But there are many ways in which content creators on YouTube can earn money, including getting a share of the advertising revenue, channel memberships, “super thanks” etc. While Musk hasn’t clarified how exactly he plans to go forward with monetisation of the platform, he has hinted at sharing ad revenues.

A user pointed out that YouTube gives content creators 55 per cent of the advertising revenue generated by their content. Musk claimed that Twitter can “beat that” in a reply. Musk has also hinted that Twitter Notes, or whatever the platform plans to call it, could be built out as a rival for substack, the paid newsletter service.

Musk has also hinted that Twitter Notes, or whatever the platform plans to call it, could be built out as a rival for substack, the paid newsletter service. Interestingly, Twitter acquired Revue, a newsletter startup, in 2021, as part of its bid to “make Twitter a better home for writers,” according to the company.

The New York Times reports that Musk is also considering allowing paywalled videos, where users will have to pay some amount to watch a video. He has also discussed reviving Vine, a TikTok predecessor that Twitter had acquired in the past before the company shut it down.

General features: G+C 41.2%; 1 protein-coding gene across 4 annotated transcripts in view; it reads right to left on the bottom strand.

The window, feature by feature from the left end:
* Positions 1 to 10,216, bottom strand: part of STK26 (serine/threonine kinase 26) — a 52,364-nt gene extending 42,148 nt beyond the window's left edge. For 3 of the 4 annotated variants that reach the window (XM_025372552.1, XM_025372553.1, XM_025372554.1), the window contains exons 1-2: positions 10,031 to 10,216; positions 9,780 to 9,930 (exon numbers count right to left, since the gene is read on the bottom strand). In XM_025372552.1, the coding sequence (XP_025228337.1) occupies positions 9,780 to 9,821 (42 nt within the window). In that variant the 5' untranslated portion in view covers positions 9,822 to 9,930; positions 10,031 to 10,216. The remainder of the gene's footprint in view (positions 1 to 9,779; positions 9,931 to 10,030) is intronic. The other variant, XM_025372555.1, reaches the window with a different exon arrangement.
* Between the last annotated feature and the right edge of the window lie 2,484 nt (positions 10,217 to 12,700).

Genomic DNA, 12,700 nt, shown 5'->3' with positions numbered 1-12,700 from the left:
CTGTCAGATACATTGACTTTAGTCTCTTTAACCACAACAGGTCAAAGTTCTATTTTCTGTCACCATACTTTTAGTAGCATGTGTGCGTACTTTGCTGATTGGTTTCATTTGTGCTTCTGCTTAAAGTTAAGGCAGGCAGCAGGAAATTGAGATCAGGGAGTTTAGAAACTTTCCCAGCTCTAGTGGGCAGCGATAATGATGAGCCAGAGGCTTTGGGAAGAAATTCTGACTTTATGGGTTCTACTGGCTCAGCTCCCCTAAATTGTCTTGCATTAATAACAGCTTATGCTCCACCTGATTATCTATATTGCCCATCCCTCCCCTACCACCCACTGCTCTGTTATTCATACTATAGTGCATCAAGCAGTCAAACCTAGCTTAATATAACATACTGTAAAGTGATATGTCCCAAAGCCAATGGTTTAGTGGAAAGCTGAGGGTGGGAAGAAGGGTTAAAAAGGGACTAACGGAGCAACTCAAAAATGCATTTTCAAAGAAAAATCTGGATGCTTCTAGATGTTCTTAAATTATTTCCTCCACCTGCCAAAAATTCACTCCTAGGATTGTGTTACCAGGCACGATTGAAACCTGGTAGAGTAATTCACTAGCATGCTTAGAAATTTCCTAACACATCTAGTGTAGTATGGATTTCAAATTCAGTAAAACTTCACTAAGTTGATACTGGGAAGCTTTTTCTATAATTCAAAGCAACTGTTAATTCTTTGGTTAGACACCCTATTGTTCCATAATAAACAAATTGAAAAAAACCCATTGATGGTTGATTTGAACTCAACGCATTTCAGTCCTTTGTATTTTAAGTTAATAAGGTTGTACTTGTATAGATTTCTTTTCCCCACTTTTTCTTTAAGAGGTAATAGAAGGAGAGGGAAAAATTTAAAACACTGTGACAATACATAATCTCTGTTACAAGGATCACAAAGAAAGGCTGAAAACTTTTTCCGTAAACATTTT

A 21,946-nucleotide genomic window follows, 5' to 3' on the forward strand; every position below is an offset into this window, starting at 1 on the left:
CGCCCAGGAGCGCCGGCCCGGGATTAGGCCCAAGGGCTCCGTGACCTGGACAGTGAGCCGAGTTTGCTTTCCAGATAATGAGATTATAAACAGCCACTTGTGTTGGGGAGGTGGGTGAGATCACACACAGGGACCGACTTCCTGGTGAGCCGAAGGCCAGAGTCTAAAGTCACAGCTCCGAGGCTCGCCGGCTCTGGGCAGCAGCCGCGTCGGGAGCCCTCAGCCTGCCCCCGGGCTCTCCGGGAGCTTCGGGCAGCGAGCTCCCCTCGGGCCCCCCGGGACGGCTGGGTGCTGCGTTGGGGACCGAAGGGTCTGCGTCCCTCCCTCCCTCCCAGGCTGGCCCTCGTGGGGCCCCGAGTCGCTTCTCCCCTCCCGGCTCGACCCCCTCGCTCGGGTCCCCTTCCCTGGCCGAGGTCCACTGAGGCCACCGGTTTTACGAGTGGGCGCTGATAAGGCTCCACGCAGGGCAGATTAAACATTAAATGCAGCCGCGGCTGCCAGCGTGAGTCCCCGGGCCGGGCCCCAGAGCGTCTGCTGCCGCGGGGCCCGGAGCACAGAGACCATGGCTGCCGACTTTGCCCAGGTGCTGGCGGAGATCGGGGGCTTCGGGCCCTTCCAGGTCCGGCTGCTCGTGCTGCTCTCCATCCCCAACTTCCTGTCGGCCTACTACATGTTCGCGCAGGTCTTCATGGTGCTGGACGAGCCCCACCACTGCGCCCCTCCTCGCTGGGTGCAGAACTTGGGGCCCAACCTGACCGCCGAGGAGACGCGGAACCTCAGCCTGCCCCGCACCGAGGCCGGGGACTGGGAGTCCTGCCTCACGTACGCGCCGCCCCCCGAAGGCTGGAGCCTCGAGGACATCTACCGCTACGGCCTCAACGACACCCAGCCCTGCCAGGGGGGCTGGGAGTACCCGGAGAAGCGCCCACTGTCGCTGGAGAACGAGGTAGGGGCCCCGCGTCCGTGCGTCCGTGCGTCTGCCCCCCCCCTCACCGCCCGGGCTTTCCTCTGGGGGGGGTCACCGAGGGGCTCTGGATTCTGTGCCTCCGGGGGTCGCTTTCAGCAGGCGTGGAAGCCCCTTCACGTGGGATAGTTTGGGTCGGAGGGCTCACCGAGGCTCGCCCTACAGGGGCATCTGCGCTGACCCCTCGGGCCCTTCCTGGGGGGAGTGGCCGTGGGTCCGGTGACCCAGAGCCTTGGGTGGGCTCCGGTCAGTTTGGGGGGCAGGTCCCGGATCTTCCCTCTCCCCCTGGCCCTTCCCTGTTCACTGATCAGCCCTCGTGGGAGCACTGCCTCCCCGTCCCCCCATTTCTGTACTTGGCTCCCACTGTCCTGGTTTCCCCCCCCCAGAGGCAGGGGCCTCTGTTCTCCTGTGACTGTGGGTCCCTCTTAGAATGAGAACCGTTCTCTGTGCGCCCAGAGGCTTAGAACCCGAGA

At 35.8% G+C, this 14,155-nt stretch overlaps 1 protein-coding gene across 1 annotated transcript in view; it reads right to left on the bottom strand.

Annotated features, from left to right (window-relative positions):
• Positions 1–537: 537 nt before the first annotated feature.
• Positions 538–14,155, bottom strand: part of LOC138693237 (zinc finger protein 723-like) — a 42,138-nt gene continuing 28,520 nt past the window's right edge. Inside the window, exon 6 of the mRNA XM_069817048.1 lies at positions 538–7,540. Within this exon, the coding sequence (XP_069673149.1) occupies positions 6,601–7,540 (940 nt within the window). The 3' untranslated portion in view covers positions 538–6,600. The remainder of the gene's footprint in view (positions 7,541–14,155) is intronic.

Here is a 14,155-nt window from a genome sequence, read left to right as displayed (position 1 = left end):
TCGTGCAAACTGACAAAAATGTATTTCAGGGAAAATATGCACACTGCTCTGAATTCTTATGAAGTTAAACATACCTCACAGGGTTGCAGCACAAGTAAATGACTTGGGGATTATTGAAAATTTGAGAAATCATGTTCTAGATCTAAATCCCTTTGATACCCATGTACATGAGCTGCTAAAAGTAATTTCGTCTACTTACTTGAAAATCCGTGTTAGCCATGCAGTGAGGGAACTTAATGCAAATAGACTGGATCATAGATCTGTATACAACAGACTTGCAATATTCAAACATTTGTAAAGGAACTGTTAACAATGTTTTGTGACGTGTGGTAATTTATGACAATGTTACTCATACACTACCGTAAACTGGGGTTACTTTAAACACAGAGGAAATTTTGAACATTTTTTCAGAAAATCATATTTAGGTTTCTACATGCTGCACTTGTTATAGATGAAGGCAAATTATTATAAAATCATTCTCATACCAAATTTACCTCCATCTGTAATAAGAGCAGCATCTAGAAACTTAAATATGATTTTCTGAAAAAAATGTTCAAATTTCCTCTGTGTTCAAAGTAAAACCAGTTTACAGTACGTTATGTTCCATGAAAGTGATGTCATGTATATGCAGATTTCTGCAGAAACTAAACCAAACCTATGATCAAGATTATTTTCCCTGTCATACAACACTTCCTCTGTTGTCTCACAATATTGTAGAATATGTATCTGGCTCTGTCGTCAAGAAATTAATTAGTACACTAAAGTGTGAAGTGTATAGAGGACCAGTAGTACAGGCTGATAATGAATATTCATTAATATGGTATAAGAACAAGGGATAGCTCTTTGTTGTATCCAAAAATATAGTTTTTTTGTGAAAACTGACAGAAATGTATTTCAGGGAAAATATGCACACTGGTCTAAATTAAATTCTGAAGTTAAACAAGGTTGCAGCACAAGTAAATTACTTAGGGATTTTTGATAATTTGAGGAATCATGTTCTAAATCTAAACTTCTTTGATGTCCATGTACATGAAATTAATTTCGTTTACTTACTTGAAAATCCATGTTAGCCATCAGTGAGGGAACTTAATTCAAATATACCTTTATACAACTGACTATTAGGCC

Cost-cutting and financial pressure

According to Bloomberg, the layoffs are part of a much broader effort to cut costs at a company that Musk has admitted he overpaid for. NYT reports that he saddled the company with over $13 billion in debt to acquire it, meaning it has to pay $1 billion annually in interest alone. Meanwhile, the company had less than $1 billion in cash flow. Basically, it generated less money last year than what it now owes lenders annually.

The frenzy to monetise content and get more paying users can also be attributed to this financial pressure. Musk is also reportedly working on minimising the company’s infrastructure costs. People familiar with the matter told NYT that Musk’s advisers have proposed saving between $1 million and $3 million in infrastructure costs a day.

While Twitter had already set its eyes on many of the changes that Musk announced, it will be interesting to see how the PayPal billionaire plans to give the social media platform a new direction. Only time can tell whether it will be as successful as his acquisition of Tesla, or will it fail like many other ambitious acquisitions in the past.